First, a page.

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Scholars from a Mid Wales university are to search for evidence of the long-lost parent language from which Welsh and the other surviving Celtic languages developed
Aberystwyth Universitys Department of Welsh, led by Professor Patrick Sims-Williams, has been awarded a 390,000 grant to carry out the work.
Research already carried out has found the ancient Celtic language is known from inscriptions in areas of the Continent where writing systems developed early, starting in north Italy and Switzerland about 2,500 years ago, and then in Spain and France.
However the study group has used ancient place-names in sources like Ptolemys Geography to prove that Celtic was spoken over a much wider area. More recently they have been searching for Celtic personal names in Roman inscriptions.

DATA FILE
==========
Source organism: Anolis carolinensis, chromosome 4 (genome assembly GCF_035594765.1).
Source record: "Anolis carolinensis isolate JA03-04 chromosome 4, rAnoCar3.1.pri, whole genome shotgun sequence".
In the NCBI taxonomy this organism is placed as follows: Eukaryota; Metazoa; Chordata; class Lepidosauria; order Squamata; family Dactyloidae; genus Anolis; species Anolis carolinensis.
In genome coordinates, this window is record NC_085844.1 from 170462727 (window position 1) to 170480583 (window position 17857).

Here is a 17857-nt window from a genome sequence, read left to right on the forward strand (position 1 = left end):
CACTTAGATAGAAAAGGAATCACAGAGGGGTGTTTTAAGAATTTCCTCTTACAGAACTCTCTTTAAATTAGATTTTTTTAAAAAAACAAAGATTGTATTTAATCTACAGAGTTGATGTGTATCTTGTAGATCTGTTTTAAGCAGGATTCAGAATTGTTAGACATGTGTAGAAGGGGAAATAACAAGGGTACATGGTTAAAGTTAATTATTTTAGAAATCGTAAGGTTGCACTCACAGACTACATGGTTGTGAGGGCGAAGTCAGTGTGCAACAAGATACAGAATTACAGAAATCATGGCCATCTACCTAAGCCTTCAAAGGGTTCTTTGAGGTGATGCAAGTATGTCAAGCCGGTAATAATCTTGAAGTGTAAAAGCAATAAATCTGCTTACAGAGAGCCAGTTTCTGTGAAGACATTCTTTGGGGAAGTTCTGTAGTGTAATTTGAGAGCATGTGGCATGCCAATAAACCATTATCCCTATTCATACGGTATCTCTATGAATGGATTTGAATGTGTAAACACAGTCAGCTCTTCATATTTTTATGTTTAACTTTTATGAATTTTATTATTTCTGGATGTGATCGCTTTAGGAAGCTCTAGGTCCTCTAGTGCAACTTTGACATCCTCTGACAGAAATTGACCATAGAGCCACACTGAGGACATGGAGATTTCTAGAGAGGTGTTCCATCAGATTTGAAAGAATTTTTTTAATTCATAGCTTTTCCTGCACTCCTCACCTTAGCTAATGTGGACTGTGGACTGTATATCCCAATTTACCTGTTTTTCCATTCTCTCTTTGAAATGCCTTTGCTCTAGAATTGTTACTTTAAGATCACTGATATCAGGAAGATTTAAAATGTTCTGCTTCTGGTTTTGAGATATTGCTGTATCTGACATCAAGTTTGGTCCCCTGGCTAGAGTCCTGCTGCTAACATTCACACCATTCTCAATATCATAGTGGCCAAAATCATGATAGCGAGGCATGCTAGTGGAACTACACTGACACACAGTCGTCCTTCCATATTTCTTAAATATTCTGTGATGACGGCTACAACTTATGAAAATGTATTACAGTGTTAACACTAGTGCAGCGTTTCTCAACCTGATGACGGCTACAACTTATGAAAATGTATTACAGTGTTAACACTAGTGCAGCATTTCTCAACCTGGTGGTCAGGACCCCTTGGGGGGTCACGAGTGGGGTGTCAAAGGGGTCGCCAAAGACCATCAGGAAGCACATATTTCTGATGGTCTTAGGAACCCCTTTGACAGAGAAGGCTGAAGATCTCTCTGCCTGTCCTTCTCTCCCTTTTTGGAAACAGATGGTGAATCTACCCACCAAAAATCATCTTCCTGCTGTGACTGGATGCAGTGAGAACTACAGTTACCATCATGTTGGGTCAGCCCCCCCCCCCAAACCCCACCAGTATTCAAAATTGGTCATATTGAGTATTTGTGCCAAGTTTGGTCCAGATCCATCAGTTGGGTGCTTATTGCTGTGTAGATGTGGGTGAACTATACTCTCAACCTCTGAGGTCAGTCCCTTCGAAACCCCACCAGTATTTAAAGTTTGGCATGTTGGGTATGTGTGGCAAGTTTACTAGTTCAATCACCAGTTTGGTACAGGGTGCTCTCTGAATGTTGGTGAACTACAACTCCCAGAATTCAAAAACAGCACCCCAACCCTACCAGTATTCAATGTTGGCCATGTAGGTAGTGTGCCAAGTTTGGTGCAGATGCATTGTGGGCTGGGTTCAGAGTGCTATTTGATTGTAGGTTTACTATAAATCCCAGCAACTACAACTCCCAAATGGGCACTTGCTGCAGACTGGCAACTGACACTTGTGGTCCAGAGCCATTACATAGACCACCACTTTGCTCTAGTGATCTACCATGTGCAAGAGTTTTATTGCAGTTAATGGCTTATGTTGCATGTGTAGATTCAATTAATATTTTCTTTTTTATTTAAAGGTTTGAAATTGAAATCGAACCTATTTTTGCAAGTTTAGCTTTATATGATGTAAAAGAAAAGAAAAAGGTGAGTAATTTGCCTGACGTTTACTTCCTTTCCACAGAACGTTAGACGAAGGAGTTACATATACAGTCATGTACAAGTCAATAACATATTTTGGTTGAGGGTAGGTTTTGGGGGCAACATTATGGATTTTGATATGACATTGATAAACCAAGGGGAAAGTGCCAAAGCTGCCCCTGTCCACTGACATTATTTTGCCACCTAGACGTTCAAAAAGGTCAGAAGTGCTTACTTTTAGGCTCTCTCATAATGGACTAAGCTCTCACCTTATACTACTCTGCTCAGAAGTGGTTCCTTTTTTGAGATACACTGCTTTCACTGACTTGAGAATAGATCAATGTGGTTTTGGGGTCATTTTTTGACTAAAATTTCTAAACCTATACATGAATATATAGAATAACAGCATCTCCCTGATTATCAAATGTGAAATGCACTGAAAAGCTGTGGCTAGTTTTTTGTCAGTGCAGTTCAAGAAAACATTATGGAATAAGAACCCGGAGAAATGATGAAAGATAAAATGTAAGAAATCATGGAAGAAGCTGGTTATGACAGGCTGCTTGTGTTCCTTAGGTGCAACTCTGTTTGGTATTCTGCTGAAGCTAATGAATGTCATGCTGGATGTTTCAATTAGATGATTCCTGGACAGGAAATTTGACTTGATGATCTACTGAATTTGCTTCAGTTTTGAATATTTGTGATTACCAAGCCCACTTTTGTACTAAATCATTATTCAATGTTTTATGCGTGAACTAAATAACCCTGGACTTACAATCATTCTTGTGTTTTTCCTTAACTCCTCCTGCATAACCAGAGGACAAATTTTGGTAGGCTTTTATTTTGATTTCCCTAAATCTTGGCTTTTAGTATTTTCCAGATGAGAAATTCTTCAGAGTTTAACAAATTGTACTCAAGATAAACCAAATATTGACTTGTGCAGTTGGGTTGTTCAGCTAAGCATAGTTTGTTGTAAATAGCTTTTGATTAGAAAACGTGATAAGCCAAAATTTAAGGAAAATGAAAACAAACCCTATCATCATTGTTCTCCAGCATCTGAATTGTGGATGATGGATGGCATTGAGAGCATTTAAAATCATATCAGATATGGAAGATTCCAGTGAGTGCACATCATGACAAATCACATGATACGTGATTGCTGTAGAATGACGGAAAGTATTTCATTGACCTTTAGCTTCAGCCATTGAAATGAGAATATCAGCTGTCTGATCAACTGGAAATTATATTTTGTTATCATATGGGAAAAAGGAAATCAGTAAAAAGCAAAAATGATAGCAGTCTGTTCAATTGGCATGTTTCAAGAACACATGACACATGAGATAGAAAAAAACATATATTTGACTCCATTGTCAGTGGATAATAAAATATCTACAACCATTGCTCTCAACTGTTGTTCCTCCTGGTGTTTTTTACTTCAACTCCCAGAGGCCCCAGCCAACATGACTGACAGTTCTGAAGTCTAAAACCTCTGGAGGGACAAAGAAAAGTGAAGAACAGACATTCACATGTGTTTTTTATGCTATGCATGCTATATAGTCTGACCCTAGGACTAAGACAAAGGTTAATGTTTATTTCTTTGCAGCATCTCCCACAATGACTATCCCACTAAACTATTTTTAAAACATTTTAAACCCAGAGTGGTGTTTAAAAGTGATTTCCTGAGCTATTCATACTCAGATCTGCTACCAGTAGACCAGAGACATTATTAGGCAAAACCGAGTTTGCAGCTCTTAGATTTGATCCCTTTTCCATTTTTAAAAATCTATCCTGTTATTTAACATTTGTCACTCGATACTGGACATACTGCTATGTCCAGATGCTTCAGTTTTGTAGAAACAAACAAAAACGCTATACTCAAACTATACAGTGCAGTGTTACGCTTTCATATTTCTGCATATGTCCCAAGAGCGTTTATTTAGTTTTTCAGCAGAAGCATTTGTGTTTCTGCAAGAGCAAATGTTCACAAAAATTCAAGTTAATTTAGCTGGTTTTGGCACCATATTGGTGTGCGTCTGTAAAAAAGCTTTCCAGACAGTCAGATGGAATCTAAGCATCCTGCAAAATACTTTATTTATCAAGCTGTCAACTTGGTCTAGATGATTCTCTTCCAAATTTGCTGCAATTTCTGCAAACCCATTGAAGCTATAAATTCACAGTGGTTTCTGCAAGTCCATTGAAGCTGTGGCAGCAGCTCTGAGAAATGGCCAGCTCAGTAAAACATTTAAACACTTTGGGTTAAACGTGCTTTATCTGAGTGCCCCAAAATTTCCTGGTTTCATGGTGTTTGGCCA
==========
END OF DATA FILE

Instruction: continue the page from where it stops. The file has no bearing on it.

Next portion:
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Archaeologists have found hunting tools at the site of a new shopping centre in the ancient town of Bath in England, that extends the history of the city thousands of years further back.
The discoveries were made while a new sewer was being dug at the site.
According to a report in Western Daily Press, this discovery, consisting of flint tools found in alluvial deposits at the site, is the first evidence of human activity near the banks of the River Avon.

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Archaeologists working on the Highways Agency's M62 Junction 6 improvement scheme have uncovered 7,000-year-old evidence of Stone Age settlements at Huyton on Merseyside - the earliest signs of human activity ever discovered in the area.
Now the Highways Agency is inviting to people to see some of the rare finds that have been discovered, which include 2000-year-old Roman pottery. Open days will take place on Friday 1 and Saturday 2 February.
The open days will take place between 12.00 and 18.00 on Friday and 09.00 to 13.00 on the Saturday at the site office off Windy Arbour Lane. People will be able to find out about the work that has been undertaken at the site so far and about the Junction 6 improvement scheme itself.